Washington DC: Embracing privileges that we don’t innately deserve

Yes, this post comes from the same person who told you in 2011 that we should by no means feel guilty for being privileged. I said that after the great experience that I had at the conference Plan País at Yale University, where young, bright and extremely privileged Venezuelans gathered to discuss the future of their country. Back then, after hearing Lorenzo Mendoza’s (CEO of Polar) final speech, I realized that one of the few obvious truths that the Bolivarian Revolution pointed out –that one of the worst problems in Latin America is inequality– had managed to make a lot of people (especially the youth) feel guilty about their wealthy or privileged origins. What good comes out of guiltiness? My conclusion back then was that guiltiness doesn’t equal actions, and that privilege must be embraced and used responsibly for just causes. Continue reading

What if I don’t agree to disagree?

This is my response to the TEDTalk video by Margaret Heffernan sent to me by a dear American friend with whom I have disagreed.

UWC (United World Colleges) taught me something that I will never forget: It taught me that it was ok to disagree, and that it was possible – and necessary – to have conversations with those who had extremely different opinions and beliefs from my own. Why? Because sometimes people would be wrong (and someone needed to help them get their facts straight), sometimes I was wrong, and because sometimes – beyond right and wrong – the two, three or four sides of our separate arguments and beliefs would be strengthened by our conversations. In other words: by genuinely talking to someone with different beliefs, you are strong enough to believe that you can change their thoughts, but also humble enough to accept that you might be wrong. Continue reading

Maria Corina Machado: Times of Political Innovation

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Photo Credit: Marcela Colmenares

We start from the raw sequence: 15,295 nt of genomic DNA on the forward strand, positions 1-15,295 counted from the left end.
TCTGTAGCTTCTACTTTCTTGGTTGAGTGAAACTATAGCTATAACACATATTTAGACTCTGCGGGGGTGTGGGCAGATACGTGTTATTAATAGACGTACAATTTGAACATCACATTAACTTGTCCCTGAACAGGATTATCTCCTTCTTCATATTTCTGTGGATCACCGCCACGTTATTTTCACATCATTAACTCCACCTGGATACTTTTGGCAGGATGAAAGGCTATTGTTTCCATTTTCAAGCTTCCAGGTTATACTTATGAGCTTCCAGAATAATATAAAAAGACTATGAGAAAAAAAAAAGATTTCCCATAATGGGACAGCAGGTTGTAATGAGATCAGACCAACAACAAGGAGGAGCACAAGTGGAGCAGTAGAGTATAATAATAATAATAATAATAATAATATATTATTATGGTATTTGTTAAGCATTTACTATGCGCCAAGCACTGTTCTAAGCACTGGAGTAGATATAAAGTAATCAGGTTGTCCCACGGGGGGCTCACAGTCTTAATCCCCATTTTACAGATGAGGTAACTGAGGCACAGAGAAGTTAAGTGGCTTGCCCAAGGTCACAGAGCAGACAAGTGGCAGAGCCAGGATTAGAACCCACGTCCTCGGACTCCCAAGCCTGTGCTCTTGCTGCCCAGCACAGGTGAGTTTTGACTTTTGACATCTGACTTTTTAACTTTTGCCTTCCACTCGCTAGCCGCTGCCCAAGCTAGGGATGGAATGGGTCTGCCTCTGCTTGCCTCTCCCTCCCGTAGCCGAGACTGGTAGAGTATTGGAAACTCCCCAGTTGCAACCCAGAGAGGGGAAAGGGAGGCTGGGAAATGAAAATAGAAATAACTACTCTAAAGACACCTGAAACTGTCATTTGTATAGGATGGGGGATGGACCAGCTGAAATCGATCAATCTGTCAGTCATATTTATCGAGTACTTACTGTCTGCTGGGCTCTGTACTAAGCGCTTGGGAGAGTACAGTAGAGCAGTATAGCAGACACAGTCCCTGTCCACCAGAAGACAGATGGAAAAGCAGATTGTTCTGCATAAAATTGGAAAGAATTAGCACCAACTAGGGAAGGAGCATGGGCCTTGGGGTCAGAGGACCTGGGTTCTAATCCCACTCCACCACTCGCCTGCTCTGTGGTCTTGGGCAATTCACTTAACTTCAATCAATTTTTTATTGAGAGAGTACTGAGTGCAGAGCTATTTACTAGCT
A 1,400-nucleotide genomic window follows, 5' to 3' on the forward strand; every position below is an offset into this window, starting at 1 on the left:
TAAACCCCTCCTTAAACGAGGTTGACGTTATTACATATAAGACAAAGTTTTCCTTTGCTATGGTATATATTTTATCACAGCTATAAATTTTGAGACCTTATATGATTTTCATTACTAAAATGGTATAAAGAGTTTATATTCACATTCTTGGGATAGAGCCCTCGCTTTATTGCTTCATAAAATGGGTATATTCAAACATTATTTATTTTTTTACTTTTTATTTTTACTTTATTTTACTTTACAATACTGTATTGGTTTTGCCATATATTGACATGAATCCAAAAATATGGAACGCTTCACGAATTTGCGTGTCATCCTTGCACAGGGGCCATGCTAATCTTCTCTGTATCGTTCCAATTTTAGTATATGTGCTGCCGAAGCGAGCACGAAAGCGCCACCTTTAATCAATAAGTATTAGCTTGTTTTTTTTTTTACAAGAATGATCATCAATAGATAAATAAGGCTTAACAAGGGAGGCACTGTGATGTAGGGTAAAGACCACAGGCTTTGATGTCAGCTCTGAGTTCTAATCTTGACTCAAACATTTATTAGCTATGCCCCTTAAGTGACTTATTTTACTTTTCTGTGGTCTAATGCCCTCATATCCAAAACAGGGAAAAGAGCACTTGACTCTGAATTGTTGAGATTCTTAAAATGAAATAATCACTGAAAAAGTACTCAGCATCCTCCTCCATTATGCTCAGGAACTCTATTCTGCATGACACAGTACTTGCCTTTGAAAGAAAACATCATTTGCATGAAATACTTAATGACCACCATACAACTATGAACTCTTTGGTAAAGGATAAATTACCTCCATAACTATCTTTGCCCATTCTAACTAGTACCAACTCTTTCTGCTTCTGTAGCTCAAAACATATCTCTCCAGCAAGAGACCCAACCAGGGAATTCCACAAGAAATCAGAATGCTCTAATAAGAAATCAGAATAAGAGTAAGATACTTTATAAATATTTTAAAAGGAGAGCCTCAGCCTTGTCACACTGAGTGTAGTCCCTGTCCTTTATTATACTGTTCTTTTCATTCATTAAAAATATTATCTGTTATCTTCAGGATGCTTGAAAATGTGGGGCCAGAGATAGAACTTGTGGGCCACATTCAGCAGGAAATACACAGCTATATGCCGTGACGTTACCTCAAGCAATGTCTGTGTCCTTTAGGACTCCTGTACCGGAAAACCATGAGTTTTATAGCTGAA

A couple of weeks ago I saw a post in the Telesur website with the following name: Fascism, the face of the right-wing. The post meant to “educate” people by explaining to them what Fascism and Nazism is, and proving how those movements resemble a hundred percent the Venezuelan opposition and its leaders. In one of the sections of the post, Telesur shows pictures of Benito Mussolini, Adolf Hitler, Augusto Pinochet and Francisco Franco, next to representatives of the opposition such as Henrique Capriles and Leopoldo López – to name a few. I won´t waste your time explaining why this comparison is ridiculous and unacceptable, because it is obvious that the German genocide, the Chilean military dictatorship and the Spanish Civil War cannot be compared to a Venezuelan opposition that has even been denied the possibility to speak in its own National Assembly (Legislative branch of the government). However, the Telesur post cannot be taken lightly, because very much like fascism and Nazism brainwashed its population, the Venezuelan government is on its way to brainwash ours. Nazism and Fascism are mentioned on a daily basis in this ideological war. And if they want to talk a bit about fascism and Nazism, I will give them something to talk about. Continue reading

Miguel Chalita: The story of a choice

Miguel Chalita has been living 2 years in the United States of America and, according to his lawyer, he is the first Venezuelan who has received political asylum in Richmond, Virginia. He and his wife are the kind of Venezuelans that welcome you from the very first moment they meet you, and as I explained them how my blog works, Miguel decided to trust me and tell me the story of how he ended up in the United States. His story is similar to the story of many Venezuelans who are part of a system and a routine that consumes them. And, in a way, it is the story of many people from this generation, and many more in the history of humanity. His story is the story of a choice, a loss, and hopefully, a reward. The choice that we all have, even though we do not realize it. Continue reading